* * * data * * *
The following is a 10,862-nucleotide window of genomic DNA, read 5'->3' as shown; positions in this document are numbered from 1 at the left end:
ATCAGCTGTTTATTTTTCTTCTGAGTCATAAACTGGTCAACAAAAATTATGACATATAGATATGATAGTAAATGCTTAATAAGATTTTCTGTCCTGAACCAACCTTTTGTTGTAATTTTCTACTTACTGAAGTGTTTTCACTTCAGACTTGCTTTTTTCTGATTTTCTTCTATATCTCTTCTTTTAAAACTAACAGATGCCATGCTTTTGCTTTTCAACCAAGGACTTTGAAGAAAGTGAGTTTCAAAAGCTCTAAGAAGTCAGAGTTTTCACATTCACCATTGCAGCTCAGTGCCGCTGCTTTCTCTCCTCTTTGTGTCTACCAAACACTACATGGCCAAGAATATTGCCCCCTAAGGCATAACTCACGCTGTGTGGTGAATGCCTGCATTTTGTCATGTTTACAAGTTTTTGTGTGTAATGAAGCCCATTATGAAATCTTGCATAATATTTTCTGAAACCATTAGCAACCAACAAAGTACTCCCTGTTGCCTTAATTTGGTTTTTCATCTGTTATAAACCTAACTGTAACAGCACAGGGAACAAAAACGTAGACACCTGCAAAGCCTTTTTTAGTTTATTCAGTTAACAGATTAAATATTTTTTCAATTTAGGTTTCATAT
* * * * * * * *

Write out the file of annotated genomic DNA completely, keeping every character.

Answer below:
The following is a 10,862-nucleotide window of genomic DNA, read 5'->3' as shown; positions in this document are numbered from 1 at the left end:
ATCAGCTGTTTATTTTTCTTCTGAGTCATAAACTGGTCAACAAAAATTATGACATATAGATATGATAGTAAATGCTTAATAAGATTTTCTGTCCTGAACCAACCTTTTGTTGTAATTTTCTACTTACTGAAGTGTTTTCACTTCAGACTTGCTTTTTTCTGATTTTCTTCTATATCTCTTCTTTTAAAACTAACAGATGCCATGCTTTTGCTTTTCAACCAAGGACTTTGAAGAAAGTGAGTTTCAAAAGCTCTAAGAAGTCAGAGTTTTCACATTCACCATTGCAGCTCAGTGCCGCTGCTTTCTCTCCTCTTTGTGTCTACCAAACACTACATGGCCAAGAATATTGCCCCCTAAGGCATAACTCACGCTGTGTGGTGAATGCCTGCATTTTGTCATGTTTACAAGTTTTTGTGTGTAATGAAGCCCATTATGAAATCTTGCATAATATTTTCTGAAACCATTAGCAACCAACAAAGTACTCCCTGTTGCCTTAATTTGGTTTTTCATCTGTTATAAACCTAACTGTAACAGCACAGGGAACAAAAACGTAGACACCTGCAAAGCCTTTTTTAGTTTATTCAGTTAACAGATTAAATATTTTTTCAATTTAGGTTTCATAT